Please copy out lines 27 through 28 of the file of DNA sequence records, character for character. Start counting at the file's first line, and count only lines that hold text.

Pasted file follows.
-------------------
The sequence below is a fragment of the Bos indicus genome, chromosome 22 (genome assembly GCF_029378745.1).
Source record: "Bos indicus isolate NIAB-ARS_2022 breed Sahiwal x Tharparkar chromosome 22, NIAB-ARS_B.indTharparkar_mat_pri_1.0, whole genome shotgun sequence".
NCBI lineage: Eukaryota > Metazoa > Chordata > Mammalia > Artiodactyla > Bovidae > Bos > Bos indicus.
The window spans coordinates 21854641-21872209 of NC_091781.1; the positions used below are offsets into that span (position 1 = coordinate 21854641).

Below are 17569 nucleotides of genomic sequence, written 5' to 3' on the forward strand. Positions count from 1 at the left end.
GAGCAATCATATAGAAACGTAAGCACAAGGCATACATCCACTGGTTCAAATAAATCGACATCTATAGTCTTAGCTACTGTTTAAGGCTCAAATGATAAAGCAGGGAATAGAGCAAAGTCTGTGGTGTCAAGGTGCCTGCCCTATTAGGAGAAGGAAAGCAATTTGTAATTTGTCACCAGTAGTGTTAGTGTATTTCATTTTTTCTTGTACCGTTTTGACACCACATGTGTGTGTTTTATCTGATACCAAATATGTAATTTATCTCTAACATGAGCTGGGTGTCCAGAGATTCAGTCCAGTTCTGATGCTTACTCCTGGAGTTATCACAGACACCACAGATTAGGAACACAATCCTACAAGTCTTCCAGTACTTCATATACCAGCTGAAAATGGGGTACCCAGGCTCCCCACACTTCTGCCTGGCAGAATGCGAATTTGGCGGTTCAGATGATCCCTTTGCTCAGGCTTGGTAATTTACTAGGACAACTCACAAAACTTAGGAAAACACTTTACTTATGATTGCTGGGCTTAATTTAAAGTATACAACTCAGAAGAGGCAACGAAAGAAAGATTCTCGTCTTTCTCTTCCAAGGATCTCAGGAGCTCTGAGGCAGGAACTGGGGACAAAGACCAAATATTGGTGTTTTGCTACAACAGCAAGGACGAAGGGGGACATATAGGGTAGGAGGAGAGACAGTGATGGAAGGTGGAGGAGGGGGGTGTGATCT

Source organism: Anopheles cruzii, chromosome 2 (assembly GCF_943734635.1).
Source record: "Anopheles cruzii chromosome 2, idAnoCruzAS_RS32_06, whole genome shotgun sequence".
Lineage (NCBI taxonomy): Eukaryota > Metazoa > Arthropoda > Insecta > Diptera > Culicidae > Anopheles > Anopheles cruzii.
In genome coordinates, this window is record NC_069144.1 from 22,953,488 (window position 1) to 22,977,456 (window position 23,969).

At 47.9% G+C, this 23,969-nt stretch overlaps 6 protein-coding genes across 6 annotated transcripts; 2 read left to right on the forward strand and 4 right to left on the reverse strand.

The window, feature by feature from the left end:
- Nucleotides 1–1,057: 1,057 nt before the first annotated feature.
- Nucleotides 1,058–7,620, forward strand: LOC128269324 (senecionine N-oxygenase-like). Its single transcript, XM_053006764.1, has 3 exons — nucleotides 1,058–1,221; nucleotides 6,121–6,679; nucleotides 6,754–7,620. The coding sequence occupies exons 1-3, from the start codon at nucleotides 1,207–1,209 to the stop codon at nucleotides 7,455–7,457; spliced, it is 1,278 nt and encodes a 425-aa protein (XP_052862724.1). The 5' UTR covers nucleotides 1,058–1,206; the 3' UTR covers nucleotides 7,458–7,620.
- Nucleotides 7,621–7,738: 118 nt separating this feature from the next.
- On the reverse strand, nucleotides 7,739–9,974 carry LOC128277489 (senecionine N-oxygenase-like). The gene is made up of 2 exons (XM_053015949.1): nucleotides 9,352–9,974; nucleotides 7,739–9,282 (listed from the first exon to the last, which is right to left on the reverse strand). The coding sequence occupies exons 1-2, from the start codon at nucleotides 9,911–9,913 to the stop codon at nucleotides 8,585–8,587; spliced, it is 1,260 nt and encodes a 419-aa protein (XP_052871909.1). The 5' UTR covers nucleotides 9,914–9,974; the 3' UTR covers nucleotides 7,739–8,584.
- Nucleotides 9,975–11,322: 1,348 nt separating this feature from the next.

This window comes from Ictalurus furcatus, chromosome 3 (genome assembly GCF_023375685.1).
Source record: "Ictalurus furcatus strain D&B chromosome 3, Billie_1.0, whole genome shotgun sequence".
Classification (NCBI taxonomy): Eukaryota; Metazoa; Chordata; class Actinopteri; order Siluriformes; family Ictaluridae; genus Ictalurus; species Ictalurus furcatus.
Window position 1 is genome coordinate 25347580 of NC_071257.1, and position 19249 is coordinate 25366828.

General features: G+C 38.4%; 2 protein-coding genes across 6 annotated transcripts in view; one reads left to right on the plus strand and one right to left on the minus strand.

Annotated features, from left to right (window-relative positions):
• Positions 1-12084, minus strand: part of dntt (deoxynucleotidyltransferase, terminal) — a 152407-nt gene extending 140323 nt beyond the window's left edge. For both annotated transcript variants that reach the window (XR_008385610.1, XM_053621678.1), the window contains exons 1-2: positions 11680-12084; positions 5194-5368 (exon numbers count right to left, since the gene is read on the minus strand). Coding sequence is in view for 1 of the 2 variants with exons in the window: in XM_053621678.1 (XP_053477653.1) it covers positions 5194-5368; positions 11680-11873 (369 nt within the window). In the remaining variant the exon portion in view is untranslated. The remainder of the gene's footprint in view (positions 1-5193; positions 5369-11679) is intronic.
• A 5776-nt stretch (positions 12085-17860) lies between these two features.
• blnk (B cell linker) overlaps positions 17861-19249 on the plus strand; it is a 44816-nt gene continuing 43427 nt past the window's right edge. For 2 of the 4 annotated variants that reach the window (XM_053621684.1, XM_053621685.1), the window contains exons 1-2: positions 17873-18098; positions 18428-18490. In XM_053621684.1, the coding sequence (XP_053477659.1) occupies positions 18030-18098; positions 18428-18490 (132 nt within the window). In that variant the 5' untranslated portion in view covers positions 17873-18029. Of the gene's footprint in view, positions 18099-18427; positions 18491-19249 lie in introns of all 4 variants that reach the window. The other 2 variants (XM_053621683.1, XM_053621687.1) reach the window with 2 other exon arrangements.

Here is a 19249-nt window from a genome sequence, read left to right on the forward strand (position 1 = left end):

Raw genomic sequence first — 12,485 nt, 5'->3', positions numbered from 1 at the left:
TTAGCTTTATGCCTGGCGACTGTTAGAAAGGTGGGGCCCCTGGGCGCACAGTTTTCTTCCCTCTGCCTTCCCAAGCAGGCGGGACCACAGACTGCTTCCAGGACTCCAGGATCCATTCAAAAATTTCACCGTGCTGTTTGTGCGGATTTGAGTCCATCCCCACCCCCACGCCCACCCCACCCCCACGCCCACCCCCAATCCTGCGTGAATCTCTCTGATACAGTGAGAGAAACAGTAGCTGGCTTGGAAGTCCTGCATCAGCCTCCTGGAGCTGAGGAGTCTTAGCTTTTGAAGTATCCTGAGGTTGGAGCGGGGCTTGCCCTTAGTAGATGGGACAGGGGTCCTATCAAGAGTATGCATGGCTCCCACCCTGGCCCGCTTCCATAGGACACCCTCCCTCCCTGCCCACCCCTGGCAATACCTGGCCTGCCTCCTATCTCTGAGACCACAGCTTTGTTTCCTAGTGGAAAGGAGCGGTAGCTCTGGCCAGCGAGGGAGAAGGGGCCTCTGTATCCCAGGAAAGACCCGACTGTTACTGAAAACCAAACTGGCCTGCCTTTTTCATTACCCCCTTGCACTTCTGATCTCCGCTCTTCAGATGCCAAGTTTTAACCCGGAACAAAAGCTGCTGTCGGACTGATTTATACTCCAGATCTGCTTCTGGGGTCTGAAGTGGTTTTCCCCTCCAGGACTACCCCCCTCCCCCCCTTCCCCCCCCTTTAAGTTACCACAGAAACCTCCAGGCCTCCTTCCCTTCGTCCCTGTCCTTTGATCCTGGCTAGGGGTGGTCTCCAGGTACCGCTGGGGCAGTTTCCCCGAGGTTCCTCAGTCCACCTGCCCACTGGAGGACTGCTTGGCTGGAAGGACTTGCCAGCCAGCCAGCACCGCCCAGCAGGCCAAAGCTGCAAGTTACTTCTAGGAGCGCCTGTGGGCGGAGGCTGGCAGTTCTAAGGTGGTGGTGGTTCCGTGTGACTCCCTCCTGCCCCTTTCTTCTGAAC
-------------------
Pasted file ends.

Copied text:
Here is a 19249-nt window from a genome sequence, read left to right on the forward strand (position 1 = left end):

Raw genomic sequence first — 12,485 nt, 5'->3', positions numbered from 1 at the left: